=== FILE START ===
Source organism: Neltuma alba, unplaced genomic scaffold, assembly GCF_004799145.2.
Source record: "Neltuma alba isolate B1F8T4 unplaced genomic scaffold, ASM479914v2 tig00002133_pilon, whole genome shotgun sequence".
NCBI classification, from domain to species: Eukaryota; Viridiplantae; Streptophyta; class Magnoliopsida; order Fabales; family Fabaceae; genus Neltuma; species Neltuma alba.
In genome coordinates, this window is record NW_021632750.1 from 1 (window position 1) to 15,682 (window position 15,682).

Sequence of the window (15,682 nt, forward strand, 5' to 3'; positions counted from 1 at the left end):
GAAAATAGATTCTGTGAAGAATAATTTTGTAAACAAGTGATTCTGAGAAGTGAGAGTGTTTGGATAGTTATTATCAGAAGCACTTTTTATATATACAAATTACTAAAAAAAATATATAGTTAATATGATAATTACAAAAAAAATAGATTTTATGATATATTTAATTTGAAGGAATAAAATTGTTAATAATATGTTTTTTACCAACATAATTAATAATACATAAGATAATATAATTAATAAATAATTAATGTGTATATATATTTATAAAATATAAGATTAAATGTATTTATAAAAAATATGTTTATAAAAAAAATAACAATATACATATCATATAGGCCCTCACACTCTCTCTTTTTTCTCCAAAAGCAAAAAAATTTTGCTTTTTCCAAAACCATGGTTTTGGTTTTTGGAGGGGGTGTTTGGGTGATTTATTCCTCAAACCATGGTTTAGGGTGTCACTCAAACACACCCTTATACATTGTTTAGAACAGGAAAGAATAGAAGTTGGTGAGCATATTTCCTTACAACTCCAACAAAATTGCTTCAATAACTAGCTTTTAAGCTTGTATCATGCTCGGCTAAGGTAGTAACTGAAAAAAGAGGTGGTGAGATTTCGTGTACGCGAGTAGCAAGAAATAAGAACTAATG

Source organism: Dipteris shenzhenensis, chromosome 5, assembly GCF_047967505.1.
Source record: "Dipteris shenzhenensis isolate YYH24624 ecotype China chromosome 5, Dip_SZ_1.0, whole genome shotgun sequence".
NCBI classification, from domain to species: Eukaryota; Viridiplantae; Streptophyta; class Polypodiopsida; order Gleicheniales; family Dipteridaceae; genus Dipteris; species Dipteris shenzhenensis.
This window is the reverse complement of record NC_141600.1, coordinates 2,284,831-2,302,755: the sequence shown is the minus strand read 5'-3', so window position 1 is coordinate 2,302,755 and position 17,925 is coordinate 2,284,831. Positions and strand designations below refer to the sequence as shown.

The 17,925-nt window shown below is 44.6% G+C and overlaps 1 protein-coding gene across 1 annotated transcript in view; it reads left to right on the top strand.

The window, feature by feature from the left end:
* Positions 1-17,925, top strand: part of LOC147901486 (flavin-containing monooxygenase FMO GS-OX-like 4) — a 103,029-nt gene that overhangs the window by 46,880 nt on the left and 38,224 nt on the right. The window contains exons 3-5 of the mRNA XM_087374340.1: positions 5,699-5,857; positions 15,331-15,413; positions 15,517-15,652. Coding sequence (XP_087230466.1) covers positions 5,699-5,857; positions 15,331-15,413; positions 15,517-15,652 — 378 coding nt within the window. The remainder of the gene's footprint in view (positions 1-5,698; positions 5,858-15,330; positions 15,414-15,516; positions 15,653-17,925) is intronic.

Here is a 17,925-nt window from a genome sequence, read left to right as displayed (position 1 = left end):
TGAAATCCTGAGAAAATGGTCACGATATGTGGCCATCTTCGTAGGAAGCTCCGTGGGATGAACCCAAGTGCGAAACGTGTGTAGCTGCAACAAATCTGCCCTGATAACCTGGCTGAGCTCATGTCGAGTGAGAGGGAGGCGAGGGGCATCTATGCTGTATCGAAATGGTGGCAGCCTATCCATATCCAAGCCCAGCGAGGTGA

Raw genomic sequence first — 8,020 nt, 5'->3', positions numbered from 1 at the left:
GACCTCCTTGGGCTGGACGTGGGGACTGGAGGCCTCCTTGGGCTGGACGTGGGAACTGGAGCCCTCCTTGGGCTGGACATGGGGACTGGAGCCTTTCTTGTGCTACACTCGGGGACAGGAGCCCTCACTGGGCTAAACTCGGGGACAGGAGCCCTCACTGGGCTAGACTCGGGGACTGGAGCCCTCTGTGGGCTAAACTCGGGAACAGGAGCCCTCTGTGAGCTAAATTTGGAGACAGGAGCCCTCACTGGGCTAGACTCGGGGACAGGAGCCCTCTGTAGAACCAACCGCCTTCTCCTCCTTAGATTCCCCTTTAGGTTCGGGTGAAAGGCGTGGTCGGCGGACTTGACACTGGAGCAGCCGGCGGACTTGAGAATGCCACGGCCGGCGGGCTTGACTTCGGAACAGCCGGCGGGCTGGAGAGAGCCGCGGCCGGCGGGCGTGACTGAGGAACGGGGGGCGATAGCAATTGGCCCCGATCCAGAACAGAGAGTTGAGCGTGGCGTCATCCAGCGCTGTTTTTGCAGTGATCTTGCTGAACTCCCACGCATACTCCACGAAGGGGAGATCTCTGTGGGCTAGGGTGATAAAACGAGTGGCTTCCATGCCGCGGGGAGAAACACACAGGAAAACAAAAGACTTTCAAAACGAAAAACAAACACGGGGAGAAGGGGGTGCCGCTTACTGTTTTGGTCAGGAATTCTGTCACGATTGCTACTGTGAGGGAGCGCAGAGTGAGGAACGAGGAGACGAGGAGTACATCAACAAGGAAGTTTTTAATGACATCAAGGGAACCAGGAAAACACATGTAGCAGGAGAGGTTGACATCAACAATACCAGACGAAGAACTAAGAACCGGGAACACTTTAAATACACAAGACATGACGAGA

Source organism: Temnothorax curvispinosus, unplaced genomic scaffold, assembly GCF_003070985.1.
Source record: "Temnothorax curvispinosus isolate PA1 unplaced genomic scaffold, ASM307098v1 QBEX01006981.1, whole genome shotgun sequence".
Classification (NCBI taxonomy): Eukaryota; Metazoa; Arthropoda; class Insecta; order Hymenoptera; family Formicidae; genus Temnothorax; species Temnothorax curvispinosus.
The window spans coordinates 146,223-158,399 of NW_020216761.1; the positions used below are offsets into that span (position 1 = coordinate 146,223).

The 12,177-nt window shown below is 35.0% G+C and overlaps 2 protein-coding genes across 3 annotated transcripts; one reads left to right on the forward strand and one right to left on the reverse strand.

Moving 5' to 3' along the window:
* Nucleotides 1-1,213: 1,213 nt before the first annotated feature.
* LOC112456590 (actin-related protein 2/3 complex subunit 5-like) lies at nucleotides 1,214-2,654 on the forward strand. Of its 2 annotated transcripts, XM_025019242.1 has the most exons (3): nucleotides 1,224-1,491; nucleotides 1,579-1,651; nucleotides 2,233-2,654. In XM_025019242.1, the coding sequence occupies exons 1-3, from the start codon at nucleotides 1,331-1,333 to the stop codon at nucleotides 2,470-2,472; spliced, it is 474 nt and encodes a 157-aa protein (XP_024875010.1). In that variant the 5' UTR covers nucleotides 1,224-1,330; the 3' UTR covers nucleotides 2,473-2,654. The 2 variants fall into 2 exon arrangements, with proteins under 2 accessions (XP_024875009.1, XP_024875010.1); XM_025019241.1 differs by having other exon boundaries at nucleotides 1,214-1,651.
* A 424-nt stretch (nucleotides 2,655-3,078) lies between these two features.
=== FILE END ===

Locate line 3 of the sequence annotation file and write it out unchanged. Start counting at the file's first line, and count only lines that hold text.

NCBI classification, from domain to species: Eukaryota; Viridiplantae; Streptophyta; class Magnoliopsida; order Fabales; family Fabaceae; genus Neltuma; species Neltuma alba.